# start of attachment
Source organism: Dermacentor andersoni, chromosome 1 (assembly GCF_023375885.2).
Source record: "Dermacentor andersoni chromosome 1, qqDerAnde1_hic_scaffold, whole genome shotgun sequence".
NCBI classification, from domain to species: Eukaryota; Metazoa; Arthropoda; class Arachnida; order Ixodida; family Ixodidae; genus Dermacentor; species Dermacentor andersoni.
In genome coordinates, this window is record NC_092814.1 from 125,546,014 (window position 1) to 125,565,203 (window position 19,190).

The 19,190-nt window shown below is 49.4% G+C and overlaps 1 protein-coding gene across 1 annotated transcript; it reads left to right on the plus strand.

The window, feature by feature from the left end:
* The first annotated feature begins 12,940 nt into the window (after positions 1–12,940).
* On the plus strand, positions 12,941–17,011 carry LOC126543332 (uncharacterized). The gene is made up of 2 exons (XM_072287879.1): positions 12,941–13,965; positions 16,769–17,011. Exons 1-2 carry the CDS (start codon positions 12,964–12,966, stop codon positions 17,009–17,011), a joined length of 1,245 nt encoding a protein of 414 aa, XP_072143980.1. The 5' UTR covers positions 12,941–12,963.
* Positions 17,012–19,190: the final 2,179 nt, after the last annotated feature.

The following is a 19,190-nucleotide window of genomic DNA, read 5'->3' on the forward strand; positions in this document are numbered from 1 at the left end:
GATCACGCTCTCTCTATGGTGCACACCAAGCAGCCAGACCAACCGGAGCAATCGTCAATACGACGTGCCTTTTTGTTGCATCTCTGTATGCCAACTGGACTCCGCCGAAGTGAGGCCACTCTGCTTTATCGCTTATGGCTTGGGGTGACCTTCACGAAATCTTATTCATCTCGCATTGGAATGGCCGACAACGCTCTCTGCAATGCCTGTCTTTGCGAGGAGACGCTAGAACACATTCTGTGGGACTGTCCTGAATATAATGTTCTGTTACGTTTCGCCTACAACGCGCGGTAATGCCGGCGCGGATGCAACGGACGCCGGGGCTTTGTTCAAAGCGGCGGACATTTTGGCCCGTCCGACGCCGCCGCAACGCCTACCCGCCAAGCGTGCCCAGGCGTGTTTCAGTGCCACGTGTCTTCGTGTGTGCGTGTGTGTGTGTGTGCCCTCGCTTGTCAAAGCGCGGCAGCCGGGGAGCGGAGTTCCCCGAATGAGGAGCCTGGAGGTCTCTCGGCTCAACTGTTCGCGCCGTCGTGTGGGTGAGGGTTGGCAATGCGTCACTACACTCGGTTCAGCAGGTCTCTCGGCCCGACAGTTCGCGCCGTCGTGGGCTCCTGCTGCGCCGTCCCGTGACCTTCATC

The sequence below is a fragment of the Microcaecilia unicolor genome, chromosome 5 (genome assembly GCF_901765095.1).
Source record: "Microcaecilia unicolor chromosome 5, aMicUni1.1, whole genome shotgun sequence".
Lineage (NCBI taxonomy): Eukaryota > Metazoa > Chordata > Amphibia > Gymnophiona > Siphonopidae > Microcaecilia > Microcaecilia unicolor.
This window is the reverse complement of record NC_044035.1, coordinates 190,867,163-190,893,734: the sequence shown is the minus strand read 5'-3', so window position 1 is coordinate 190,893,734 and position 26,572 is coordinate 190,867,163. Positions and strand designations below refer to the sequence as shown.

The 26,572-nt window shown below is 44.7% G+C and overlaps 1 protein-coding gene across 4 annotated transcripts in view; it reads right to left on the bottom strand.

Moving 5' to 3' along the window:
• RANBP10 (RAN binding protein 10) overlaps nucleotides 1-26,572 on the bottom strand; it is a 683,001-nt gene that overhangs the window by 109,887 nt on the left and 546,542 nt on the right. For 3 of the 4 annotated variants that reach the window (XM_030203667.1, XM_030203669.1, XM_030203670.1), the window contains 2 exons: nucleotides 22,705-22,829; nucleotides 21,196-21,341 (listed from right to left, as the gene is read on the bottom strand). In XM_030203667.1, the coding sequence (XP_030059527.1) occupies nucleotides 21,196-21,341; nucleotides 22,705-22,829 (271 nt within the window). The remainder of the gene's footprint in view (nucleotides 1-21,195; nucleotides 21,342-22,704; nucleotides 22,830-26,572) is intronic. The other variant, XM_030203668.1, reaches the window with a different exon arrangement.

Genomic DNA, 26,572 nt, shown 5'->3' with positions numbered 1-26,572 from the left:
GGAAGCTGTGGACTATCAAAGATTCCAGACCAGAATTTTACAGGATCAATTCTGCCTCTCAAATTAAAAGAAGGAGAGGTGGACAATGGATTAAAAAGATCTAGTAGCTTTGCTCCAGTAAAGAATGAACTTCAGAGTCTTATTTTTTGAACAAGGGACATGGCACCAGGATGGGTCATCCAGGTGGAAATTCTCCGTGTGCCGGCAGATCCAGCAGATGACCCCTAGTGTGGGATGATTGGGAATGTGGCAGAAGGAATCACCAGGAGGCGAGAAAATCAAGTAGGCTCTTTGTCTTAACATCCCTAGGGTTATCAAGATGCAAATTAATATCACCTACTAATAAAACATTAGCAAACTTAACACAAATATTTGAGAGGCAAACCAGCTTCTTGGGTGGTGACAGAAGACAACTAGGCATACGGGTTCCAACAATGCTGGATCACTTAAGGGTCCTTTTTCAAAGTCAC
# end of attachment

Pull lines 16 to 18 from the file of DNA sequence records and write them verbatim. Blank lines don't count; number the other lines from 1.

The 26,572-nt window shown below is 44.7% G+C and overlaps 1 protein-coding gene across 4 annotated transcripts in view; it reads right to left on the bottom strand.

Moving 5' to 3' along the window:
• RANBP10 (RAN binding protein 10) overlaps nucleotides 1-26,572 on the bottom strand; it is a 683,001-nt gene that overhangs the window by 109,887 nt on the left and 546,542 nt on the right. For 3 of the 4 annotated variants that reach the window (XM_030203667.1, XM_030203669.1, XM_030203670.1), the window contains 2 exons: nucleotides 22,705-22,829; nucleotides 21,196-21,341 (listed from right to left, as the gene is read on the bottom strand). In XM_030203667.1, the coding sequence (XP_030059527.1) occupies nucleotides 21,196-21,341; nucleotides 22,705-22,829 (271 nt within the window). The remainder of the gene's footprint in view (nucleotides 1-21,195; nucleotides 21,342-22,704; nucleotides 22,830-26,572) is intronic. The other variant, XM_030203668.1, reaches the window with a different exon arrangement.